Quick Answer: How Much Is The Most Expensive Faberge Egg?

How much did the last Faberge egg sell for?

Two Fabergé experts, Vincent and Anna Palmade, found the catalog from a 1964 auction by Parke Bernet (an auction house later acquired by Sotheby’s) and seeing the photograph they were able to identify an egg that sold for $2,450 as the missing Fabergé egg..

What is the rarest egg?

The Jerdon’s Courser egg is 2-3cm long and is similar to the size of a small duck’s egg.

Why are Faberge eggs so valuable?

Although Fabergé continues to operate as a jeweller of many other fine pieces of art, the finite number of original, imperial eggs means that today, the real Fabergé eggs are world renowned for their artistry, lavishness and value.

Who owns most Faberge eggs?

There are only 50 Imperial Easter Eggs in the world, including the nine sold to Vekselberg by the Forbes family. Ten are in the Moscow Kremlin Collection, five are at the Virginia Museum of Fine Arts in Richmond, Va., and Britain’s Queen Elizabeth II owns three.

Does Faberge still make eggs?

No new collections of eggs have ever been created by the Faberge family since the revolution of 1917, which saw the royal family overthrown and the creation of the Soviet Union. It’s 2011, and the Soviet Union has ceased to exist.

What is the cost of the most expensive Faberge egg?

In 2014, the egg was sold in a London auction to British antique dealer Wartski on behalf of an unidentified collector. The dealer didn’t reveal the amount it paid, but some estimates valued the egg as high as $33 million, making it the most expensive Fabergé Egg ever traded on the private market.

How much is a Faberge egg worth today?

Estimates of its worth are as high as $33 million. A Fabergé egg found at a flea market by a scrap-metal dealer who initially didn’t realize the value of what he had discovered will be on public view for the first time in more than a century, according to a British art and antiques dealer.

Which Faberge eggs are still missing?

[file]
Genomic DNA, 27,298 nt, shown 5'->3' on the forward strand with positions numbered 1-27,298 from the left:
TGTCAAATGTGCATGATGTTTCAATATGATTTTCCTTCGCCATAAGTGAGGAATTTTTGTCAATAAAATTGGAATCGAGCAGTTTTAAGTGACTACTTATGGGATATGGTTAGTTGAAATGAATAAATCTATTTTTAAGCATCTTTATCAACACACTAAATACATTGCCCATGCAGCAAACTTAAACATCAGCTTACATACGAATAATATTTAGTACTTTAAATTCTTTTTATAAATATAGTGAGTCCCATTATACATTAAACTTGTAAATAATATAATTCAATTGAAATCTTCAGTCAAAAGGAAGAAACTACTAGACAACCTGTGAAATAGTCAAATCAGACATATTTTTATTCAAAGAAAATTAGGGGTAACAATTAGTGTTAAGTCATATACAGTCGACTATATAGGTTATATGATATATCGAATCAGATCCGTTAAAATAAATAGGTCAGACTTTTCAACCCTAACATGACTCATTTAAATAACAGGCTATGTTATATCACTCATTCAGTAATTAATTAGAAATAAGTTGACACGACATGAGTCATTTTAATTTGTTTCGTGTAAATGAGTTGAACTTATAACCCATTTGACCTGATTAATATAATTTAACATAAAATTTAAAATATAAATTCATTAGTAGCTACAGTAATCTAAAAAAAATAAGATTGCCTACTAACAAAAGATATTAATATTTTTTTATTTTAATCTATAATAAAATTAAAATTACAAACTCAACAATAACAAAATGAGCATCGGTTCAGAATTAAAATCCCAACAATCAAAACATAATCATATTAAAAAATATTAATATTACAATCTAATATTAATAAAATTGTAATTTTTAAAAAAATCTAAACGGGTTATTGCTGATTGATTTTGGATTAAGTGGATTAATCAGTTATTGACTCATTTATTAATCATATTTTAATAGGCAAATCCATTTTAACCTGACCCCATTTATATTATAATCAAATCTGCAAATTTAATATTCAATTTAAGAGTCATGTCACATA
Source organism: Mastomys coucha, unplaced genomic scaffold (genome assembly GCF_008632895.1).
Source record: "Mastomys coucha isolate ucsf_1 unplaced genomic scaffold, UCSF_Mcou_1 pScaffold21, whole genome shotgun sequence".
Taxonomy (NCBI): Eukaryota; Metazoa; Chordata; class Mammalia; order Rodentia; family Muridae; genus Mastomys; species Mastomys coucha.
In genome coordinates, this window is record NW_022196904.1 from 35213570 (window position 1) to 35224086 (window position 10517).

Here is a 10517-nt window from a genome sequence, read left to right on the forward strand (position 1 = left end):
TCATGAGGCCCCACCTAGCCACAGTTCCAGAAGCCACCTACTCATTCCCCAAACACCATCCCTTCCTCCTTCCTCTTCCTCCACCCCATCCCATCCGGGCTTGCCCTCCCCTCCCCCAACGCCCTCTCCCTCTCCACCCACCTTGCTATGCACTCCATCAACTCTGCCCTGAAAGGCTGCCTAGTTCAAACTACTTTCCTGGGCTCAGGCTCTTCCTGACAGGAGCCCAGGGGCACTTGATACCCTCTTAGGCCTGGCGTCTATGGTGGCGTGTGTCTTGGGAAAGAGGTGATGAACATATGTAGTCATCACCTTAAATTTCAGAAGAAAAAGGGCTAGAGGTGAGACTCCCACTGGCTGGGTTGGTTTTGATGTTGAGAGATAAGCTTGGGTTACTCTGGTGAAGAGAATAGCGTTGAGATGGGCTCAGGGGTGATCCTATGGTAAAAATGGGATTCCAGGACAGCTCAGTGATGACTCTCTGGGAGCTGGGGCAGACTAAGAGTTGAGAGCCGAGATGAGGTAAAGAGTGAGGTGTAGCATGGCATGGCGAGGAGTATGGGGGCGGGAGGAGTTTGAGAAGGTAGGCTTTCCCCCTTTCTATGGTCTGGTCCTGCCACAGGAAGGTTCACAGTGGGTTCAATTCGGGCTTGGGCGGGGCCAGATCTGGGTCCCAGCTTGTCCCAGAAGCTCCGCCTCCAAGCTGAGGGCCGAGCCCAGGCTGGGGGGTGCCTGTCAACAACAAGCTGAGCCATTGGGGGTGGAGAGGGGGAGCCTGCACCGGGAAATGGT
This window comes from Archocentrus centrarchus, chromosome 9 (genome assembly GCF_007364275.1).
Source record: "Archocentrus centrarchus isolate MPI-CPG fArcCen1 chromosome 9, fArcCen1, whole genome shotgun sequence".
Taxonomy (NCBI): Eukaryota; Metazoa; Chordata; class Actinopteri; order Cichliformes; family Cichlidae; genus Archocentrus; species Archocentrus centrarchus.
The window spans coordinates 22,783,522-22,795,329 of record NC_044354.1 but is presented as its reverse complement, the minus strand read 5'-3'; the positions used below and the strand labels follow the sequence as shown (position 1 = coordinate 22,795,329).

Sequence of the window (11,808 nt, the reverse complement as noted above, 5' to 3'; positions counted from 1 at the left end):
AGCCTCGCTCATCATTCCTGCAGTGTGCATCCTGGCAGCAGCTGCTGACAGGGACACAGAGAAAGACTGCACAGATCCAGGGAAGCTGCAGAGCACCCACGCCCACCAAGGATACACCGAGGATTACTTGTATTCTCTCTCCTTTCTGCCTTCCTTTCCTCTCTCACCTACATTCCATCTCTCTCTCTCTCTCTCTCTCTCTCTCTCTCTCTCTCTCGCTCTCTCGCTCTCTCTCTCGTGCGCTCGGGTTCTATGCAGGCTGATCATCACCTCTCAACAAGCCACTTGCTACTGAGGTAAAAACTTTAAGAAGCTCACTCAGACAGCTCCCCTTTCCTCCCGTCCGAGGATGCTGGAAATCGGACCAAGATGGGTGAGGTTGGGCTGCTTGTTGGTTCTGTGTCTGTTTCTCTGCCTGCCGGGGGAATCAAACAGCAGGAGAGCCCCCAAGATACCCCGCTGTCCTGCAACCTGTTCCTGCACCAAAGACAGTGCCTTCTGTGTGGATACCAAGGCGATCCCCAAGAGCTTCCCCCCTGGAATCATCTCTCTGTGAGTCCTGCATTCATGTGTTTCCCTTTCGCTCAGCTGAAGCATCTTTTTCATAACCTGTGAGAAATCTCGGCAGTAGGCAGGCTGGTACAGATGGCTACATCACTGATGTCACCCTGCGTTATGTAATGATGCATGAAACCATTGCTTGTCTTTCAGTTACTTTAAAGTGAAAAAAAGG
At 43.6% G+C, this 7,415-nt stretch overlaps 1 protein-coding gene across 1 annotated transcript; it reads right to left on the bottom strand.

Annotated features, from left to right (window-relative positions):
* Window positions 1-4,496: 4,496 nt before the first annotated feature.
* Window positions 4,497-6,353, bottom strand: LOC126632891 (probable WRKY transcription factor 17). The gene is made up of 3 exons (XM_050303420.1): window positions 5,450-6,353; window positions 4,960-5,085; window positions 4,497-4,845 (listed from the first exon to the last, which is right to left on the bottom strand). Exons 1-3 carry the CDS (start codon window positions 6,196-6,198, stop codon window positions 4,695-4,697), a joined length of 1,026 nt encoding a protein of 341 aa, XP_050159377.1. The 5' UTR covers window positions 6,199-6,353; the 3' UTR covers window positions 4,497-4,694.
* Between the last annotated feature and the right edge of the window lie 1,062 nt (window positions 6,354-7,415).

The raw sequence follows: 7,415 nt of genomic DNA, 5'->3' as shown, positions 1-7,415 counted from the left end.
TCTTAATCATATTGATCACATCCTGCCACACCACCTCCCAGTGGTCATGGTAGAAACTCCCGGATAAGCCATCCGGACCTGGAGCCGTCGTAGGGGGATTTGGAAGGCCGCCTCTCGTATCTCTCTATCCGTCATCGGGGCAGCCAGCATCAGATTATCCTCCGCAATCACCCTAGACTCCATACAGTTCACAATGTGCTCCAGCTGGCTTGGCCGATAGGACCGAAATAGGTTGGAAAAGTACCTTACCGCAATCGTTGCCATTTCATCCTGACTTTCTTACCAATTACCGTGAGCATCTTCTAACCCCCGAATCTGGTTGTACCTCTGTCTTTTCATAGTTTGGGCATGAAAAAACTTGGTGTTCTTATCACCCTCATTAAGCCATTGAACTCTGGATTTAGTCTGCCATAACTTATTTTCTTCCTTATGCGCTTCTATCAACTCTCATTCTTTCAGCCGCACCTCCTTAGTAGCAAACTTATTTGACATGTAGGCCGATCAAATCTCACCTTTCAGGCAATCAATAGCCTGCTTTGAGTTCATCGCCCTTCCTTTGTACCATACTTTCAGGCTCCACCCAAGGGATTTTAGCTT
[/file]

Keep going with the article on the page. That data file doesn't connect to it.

The Missing Faberge Eggs: Jewels that were Lost to the WorldHen with Sapphire Pendant. One of the missing Faberge eggs is the Hen with Sapphire Pendant. … Cherub with Chariot. The Cherub with Chariot is another masterpiece lost. … Necessaire. … Mauve. … Empire Nephrite. … Royal Danish. … Alexander III Commemorative. … Lost But Found: Third Imperial Easter Egg.

How many Faberge eggs are left?

Of the 69 known Fabergé eggs, 57 have survived to the present day. Ten of the imperial Easter eggs are displayed at Moscow’s Kremlin Armory Museum.

When was the last Faberge egg found?

The latest Fabergé Egg to have come on the market was the Fabergé Rothschild Egg, which was sold for £8.98 million by Christie’s in November 2007 in London. The recently discovered Fabergé Egg is currently on display at Wartski, London at 14 Grafton Street until Thursday 17th April at 5pm.

How many real Faberge eggs were made?

They were Easter gifts for their wives and mothers, and are called the ‘Imperial’ Fabergé eggs. The House of Fabergé made about 52 imperial eggs, of which 46 have survived.

What is the most expensive egg in the world?

5 of the World’s Most Expensive EggsRothschild Fabergé Egg – €12.6 million.Elephant Bird Egg – €116,000. … Iranian Beluga Caviar – €23,000.Choccywoccydoodah – €31,000. When it comes to luxury Belgian chocolate, look no further than British-based chocolaterie, Choccywoccydoodah. … Golden Speckled Egg – €8,400.

Are there fake Faberge eggs?

These eggs still have an unmatched value in the world of art and Russian history. … There were 50 Faberge eggs made, out of which 43 still remain. These 43 Faberge eggs come in all kinds of different styles and decorations which makes is very difficult to differentiate between the original Faberge eggs and the fake ones.

How many Faberge eggs does the queen own?

In terms of size the Queen’s Fabergé collection has no equal with 600 pieces from Easter eggs to animal sculptures, flowers, cigarette cases and presentation boxes, some of which include enamelled miniatures of Tsar Nicholas II.